Who will treat for Orthognathic Surgery?

Orthognathic surgery, a specialized and comprehensive procedure, involves a multidisciplinary approach that requires the expertise of various healthcare professionals. Here are the critical specialists who are interested in treating orthognathic surgery:

  • Oral and Maxillofacial Surgeon: Oral and maxillofacial surgeons are the primary healthcare professionals who perform orthognathic surgery. They have specialized training in both dentistry and surgery, making them uniquely qualified to address jaw and facial skeletal issues.
  • Orthodontist: Orthodontists play a critical role in the treatment process. They specialize in diagnosing and treating malocclusions and dental alignment issues. Orthodontists work closely with oral surgeons to prepare the patient's teeth for the surgical phase and ensure proper alignment after surgery.
  • Dentist: Dentists are involved in the overall oral health management of the patient. They may be consulted for dental examinations, cleanings, and necessary dental treatments before or after surgery.
  • Prosthodontist: Prosthodontists specialize in dental restorations, including crowns, bridges, and dentures. They may be consulted if restorative dental work is required as part of the treatment plan.
  • Medical Anesthesiologist: An anesthesiologist is responsible for administering anaesthesia to ensure the patient's comfort and safety during surgery. They monitor the patient's vital signs throughout the procedure.
  • Radiologist: Radiologists analyze imaging studies such as X-rays, CT scans, and MRIs to assist in the diagnosis and treatment planning process.
  • Speech Therapist: In cases where orthognathic surgery affects speech patterns or function, a speech therapist may be consulted to help the patient regain proper speech patterns and articulation.
  • Nutritionist/Dietitian: Nutritionists or dietitians can guide dietary adjustments and proper nutrition during recovery to support healing.
  • Psychologist/Counselor: Addressing the psychological impact of jaw irregularities and the surgical process is essential. Psychologists or counsellors can provide support to help patients cope with stress and anxiety.
  • Otolaryngologist (ENT Specialist): In cases where orthognathic surgery is related to airway or breathing issues, an ear, nose, and throat specialist may be consulted to assess and address those concerns.

Preparing for Orthognathic Surgery

Preparing for orthognathic surgery involves several essential steps to ensure a smooth and successful surgical experience and recovery. Here's a guide to help you prepare:

  • Consultation with Oral Surgeon: Consult an oral and maxillofacial surgeon specializing in orthognathic surgery. During this consultation, your surgeon will evaluate your condition, discuss treatment options, and answer any questions you have.
  • Orthodontic Assessment: If you haven't already, consult with an orthodontist. They will assess your dental alignment and work on pre-surgical orthodontic treatment to prepare your teeth for surgery.
  • Medical Evaluation: Your oral surgeon will likely require a complete medical evaluation. Inform them about your medical history, current medications, allergies, and any existing medical conditions.
  • Imaging Studies: You'll undergo various imaging studies, such as X-rays, CT scans, and 3D scans. These help create detailed images of your facial and jaw structures, aiding in treatment planning.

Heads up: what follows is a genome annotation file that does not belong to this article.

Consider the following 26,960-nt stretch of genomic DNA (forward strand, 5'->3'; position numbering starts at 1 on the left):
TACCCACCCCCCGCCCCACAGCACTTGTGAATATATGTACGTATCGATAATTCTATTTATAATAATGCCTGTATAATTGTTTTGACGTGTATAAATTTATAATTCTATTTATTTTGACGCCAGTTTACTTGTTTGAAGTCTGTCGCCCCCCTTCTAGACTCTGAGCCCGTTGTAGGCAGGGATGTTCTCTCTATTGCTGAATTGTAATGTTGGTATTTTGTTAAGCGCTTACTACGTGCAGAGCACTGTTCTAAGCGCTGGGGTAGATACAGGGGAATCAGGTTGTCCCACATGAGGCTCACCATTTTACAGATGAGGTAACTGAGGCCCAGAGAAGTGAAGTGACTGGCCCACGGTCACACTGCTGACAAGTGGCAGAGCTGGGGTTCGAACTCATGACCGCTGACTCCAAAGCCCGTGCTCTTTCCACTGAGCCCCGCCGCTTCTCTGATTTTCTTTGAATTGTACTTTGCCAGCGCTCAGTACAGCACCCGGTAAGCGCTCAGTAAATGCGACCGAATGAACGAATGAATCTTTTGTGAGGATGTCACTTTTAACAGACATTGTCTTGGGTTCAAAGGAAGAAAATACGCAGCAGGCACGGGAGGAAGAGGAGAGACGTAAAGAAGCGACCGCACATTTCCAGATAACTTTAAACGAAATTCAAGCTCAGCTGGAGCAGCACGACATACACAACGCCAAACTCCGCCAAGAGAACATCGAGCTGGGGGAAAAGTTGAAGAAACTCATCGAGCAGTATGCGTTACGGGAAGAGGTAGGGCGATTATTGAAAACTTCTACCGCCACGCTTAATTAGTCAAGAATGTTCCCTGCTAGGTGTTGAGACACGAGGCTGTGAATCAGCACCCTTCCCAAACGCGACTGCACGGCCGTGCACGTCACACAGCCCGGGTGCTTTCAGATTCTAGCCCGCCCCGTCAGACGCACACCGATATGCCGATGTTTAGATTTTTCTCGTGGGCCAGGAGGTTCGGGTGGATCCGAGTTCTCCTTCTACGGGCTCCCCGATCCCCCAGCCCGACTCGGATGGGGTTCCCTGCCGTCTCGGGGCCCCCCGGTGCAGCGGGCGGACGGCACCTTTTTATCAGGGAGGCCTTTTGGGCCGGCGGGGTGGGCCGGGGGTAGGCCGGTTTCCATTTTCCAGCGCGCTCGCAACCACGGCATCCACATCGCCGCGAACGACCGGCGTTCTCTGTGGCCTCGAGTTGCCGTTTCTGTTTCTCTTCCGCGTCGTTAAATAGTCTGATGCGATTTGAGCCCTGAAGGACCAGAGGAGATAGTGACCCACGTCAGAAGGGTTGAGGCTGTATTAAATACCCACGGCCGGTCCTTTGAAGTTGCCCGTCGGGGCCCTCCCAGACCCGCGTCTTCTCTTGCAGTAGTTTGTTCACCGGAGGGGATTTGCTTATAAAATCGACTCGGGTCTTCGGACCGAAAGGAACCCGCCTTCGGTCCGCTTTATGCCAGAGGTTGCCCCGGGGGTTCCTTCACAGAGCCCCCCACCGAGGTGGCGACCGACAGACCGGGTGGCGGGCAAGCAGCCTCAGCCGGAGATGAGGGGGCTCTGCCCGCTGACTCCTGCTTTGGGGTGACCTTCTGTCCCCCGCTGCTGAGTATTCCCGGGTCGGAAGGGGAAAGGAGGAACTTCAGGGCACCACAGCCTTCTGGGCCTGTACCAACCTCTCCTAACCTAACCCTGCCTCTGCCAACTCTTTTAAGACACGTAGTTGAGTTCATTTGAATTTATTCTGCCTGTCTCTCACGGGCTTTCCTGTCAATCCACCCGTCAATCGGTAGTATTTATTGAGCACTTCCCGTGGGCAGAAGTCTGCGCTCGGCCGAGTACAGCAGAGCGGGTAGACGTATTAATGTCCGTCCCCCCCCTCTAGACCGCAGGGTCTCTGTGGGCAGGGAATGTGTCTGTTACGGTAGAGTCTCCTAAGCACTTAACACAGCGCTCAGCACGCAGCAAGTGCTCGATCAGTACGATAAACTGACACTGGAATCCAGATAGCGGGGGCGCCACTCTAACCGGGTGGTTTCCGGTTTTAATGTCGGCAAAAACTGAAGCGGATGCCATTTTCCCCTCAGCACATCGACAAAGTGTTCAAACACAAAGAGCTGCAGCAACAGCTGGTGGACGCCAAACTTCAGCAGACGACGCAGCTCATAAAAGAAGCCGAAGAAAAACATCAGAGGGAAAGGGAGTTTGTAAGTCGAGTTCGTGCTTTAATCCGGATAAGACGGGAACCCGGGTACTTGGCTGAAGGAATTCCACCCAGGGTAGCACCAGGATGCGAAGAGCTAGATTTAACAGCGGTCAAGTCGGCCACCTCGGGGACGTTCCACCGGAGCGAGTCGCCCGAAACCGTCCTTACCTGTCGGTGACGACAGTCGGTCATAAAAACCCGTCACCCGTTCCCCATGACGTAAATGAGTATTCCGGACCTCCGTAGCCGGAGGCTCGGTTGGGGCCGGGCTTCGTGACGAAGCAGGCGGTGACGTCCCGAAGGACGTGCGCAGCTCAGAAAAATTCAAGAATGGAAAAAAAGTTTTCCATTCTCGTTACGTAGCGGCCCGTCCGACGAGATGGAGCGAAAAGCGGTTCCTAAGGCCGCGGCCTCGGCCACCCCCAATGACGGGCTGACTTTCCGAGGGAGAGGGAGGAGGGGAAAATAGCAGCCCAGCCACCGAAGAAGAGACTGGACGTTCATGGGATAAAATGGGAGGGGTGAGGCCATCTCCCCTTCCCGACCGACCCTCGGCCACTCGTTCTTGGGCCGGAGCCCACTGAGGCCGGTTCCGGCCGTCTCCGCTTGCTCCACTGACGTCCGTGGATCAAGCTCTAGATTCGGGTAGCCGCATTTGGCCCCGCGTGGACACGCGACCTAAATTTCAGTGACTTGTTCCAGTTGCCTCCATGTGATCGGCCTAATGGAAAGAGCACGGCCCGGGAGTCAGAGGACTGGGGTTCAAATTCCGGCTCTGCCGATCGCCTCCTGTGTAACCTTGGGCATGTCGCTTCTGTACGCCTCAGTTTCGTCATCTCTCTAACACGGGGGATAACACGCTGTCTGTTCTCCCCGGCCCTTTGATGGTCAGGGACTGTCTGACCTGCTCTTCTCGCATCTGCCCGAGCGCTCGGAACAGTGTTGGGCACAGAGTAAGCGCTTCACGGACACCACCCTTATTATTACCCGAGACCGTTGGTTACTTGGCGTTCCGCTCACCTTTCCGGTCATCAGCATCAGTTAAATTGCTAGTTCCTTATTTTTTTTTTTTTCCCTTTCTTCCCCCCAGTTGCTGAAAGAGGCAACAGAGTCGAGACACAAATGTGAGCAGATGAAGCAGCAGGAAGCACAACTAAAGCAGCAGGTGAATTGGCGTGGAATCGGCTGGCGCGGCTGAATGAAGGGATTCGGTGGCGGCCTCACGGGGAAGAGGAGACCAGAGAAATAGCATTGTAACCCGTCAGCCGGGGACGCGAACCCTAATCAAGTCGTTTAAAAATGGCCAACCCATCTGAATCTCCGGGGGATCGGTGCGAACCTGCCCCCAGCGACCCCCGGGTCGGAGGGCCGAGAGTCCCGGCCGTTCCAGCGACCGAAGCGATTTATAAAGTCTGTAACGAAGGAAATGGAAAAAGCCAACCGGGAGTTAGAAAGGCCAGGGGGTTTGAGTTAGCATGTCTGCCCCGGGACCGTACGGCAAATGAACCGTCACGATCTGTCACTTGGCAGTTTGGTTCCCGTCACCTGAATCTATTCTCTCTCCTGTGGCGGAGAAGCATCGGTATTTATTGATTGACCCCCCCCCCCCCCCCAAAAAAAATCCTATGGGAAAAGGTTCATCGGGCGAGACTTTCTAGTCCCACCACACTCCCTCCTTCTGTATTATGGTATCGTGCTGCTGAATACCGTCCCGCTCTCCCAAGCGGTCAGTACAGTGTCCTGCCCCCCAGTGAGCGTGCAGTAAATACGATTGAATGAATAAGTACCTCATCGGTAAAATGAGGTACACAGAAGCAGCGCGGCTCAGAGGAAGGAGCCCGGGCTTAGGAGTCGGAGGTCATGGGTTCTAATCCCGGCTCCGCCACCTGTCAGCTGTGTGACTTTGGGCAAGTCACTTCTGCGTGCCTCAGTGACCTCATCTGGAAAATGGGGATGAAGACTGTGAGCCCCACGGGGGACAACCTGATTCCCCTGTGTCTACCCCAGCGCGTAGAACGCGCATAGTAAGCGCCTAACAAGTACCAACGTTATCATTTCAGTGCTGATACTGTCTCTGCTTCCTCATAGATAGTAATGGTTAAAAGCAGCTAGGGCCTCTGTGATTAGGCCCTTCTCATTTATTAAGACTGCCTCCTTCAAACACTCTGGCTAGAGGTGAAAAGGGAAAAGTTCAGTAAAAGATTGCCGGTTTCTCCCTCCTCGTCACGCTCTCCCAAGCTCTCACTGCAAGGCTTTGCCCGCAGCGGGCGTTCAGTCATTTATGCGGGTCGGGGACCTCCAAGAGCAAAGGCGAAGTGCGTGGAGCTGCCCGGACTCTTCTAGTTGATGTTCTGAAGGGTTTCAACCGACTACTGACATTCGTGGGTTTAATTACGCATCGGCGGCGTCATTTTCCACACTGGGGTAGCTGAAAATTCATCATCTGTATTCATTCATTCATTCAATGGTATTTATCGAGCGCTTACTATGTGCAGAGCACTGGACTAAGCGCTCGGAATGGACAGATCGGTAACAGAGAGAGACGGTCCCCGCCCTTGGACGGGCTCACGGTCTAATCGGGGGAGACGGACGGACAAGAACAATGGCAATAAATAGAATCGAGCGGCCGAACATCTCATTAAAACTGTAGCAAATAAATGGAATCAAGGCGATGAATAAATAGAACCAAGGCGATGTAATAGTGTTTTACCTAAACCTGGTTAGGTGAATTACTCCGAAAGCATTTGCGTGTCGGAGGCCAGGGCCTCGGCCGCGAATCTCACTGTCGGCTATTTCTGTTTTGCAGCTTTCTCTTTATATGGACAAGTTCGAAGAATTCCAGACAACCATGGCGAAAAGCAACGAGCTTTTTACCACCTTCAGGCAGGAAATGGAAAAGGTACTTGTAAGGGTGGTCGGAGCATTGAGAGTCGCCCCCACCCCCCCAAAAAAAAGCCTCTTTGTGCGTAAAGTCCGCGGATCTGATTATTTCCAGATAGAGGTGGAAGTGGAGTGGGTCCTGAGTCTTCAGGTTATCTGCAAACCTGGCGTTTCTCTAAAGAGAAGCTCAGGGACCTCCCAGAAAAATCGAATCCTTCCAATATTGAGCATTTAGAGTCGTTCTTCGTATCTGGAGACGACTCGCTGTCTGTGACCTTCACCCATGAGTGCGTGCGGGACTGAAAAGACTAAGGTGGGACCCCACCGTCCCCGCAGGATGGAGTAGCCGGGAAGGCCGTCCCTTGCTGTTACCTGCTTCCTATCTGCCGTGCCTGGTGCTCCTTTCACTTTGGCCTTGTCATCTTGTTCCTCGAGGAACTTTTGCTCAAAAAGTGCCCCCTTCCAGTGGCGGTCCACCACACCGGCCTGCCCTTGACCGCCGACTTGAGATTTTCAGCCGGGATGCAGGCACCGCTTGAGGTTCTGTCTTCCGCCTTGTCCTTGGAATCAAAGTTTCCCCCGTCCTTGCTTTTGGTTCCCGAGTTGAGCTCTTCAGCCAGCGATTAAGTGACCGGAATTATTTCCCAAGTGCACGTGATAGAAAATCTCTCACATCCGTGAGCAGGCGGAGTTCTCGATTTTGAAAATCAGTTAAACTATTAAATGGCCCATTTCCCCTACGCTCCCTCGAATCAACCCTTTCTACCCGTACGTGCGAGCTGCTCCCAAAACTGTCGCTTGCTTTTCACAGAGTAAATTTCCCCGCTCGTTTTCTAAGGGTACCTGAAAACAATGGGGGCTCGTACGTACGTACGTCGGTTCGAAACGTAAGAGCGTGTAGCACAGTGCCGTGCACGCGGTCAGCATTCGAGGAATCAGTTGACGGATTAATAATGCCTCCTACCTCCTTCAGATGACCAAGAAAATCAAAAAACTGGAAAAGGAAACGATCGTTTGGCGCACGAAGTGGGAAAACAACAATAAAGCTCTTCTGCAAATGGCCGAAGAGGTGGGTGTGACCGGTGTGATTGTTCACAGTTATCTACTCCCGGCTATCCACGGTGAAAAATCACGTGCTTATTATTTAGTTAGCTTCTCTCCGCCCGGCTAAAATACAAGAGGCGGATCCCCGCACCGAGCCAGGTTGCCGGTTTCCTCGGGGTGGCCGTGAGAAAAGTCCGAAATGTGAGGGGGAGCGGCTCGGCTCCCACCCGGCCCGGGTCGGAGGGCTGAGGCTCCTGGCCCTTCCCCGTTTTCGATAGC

• Treatment Plan Discussion: Your oral surgeon and orthodontist will collaborate on a comprehensive treatment plan outlining the surgical movements needed for optimal results.
  • Pre-Surgery Orthodontics: Depending on your case, you may need to wear braces or other orthodontic appliances to align your teeth properly before surgery.
  • Nutritional Assessment: Maintain a balanced and nutritious diet to support your body's healing process. If needed, consult with a nutritionist for guidance.
  • Dental Hygiene: Maintain excellent dental hygiene to reduce the risk of infections. Your surgeon might recommend using an antibacterial mouthwash.

Recovery after Orthognathic Surgery

The recovery period after orthognathic surgery is a crucial phase that requires patience, careful adherence to postoperative instructions, and support from your healthcare team and loved ones. Here's what you can expect during the recovery process:

  • Hospital Stay: Depending on the complexity of the surgery, you might need to stay overnight in the hospital or surgical centre for observation and initial recovery.
  • Swelling and Discomfort: Swelling and discomfort are joint after orthognathic surgery. Cold compresses and prescribed pain medications can help manage these symptoms.
  • Diet: Initially, your diet will be limited to soft foods or liquids. As healing progresses, you'll gradually transition to a regular diet.
  • Oral Care: Maintaining good oral hygiene is essential. Follow your surgeon's instructions for rinsing and cleaning your mouth to prevent infections.
  • Medications: Take prescribed medications as your surgeon directs, including pain relievers and antibiotics.
  • Rest and Recovery: Rest is essential for healing. Avoid strenuous activities and follow your surgeon's recommendations for returning to normal daily activities.
  • Follow-Up Appointments: Attend all scheduled follow-up appointments with your oral surgeon and orthodontist to monitor healing and progress.
  • Swelling Reduction Techniques: Elevate your head while sleeping and avoid activities that can increase swelling, such as bending over or vigorous physical exercise.
  • Gradual Resumption of Activities: As you heal, gradually reintroduce light activities and exercise, as your healthcare team advises.
  • Speech and Swallowing: Speech and swallowing may be affected temporarily due to the changes in your jaw position. Speech therapy might be recommended to help you adjust.

Lifestyle Changes after Orthognathic Surgery

After undergoing orthognathic surgery, specific lifestyle changes can help facilitate a smoother recovery process and optimize the procedure results. These temporary adjustments support your healing, comfort, and overall well-being. Here are some lifestyle changes to consider: